Colombia became the fourth South American country to allow same-sex marriage when the constitutional court definitively legalized it on Thursday.
The Catholic country follows Argentina, Brazil and Uruguay in formally recognising the rights of same-sex couples to marry.
"The judges affirmed by a majority that marriage between people of the same sex does not violate constitutional order," presiding Judge Maria Victoria Calle told the court.
"The current definition of the institution of marriage in civil law applies to them in the same way as it does for couples of the same sex."
Although previous rulings allowed gay couples to formalize their unions before notaries and judges, same-sex marriage had remained a legal gray area and appeals had been launched against it.
Many officials had refused to register such marriages since congress failed to pass legislation enshrining equal marriage rights in law, prompting protests from gay-rights campaigners.
On April 7, the constitutional court dismissed a petition against equal marriage rights for heterosexual and homosexual couples.
That paved the way for Thursday's ruling, which definitively establishes that the constitution guarantees such equality, giving gay couples the legal right to marry.
The decision is set to be recorded as an irrevocable constitutional ruling within a month, making it legally valid.
Six of the court's nine judges approved the ruling that "all people are free to choose independently to start a family in keeping with their sexual orientation... receiving equal treatment under the constitution and the law."
State judges, notaries and clerks "must ensure that citizens' fundamental rights are observed and that they are all granted equal treatment," the court ruled.
Some 70 unions previously registered only as civil partnerships will now be automatically converted into full marriages under the new ruling, the judge who presented the motion, Alberto Rojas, told reporters.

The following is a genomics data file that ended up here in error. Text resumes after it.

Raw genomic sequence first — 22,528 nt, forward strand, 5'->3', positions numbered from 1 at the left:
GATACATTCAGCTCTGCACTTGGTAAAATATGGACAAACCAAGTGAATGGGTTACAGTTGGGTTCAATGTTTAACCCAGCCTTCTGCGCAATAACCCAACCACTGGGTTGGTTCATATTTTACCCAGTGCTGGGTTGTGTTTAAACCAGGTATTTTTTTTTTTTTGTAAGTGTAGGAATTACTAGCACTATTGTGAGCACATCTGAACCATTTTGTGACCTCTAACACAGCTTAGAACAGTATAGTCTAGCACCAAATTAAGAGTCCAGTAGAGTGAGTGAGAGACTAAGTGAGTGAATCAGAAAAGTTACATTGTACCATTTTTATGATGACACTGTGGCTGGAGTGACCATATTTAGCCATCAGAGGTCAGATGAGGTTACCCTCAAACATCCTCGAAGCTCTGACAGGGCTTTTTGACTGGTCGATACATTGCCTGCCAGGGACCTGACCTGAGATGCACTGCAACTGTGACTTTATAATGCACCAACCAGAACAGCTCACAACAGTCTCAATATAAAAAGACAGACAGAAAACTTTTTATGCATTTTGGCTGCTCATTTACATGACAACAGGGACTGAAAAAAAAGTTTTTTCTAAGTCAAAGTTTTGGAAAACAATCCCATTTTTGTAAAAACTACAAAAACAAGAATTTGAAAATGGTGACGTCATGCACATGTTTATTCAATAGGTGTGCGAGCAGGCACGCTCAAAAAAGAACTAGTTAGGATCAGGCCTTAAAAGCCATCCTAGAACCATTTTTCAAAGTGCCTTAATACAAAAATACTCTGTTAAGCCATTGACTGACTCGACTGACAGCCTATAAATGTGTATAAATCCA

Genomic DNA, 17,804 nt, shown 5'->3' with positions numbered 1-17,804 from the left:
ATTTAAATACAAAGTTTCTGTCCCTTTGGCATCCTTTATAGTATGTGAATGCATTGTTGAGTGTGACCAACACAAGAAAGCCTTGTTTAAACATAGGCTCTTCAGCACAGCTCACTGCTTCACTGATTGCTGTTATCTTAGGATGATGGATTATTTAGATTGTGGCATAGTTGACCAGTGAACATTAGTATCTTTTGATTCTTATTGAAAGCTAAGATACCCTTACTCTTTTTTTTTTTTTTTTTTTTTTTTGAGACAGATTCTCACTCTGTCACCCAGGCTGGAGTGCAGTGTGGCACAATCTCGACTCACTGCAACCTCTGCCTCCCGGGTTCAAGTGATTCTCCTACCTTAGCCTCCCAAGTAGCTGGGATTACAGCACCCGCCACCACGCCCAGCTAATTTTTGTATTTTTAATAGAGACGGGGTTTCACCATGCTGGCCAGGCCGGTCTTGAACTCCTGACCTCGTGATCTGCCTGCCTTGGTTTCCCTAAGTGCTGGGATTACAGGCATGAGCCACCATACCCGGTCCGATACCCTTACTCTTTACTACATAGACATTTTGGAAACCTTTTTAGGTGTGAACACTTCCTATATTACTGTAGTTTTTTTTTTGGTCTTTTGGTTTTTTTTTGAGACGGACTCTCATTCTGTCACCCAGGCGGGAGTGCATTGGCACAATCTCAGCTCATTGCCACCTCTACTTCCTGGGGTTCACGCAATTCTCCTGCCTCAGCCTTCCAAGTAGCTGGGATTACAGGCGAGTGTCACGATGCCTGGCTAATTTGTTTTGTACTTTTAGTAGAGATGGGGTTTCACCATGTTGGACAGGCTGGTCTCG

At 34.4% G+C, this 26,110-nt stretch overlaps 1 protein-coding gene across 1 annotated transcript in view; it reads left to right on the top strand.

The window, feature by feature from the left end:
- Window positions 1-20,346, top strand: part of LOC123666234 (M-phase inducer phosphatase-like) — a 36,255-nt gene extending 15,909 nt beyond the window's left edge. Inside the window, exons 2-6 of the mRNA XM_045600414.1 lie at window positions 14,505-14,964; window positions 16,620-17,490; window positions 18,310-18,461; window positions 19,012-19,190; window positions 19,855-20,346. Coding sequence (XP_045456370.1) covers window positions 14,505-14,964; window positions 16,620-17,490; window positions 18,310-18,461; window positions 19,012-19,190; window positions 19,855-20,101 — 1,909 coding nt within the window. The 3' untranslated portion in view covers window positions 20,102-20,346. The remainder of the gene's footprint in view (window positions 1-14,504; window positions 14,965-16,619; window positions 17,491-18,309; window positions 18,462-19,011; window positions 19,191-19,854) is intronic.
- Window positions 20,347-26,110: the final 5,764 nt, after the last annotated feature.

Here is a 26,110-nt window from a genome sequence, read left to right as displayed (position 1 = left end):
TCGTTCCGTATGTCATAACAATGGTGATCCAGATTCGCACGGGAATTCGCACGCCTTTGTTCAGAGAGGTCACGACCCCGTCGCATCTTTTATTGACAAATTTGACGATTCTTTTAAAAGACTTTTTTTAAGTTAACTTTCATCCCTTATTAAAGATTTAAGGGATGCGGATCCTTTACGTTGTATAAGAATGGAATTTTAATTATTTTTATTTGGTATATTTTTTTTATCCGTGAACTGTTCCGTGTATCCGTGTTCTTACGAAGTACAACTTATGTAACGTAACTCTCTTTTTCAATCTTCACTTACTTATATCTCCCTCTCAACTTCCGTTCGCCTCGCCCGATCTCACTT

Same-sex marriage supporters applauded the decision.
"Today we can say with certainty that the Colombian courts have approved equal marriage rights," Marcela Sanchez, leader of the campaign group Colombia Diversa, told AFP.
"We are very happy because Colombia has taken a step toward diversity," said Adriana Gonzalez, who had campaigned for the right to marry her female partner.
"These have been difficult years of uncertainty and frustration, but at last we are going to have the honeymoon we have longed for." The constitutional court had already ruled last year that same-sex couples may adopt children even when neither member is the biological parent.
Argentina became the first Latin American country to legalize same-sex marriage in July 2010 with a vote in parliament.
Lawmakers in Uruguay followed in 2013.
Brazil authorised same-sex marriage under a court ruling the same year.
In Mexico, gay marriage is legal in the capital and a handful of states. The Supreme Court there has also offered its de facto backing by making it unconstitutional for Mexican states to ban same-sex marriage.
Same-sex marriages are also legal in various other countries elsewhere, including Britain, Canada, South Africa and the United States.
Australia's attorney-general said last month that the government would hold a plebiscite on legalizing same-sex marriage this year if re-elected.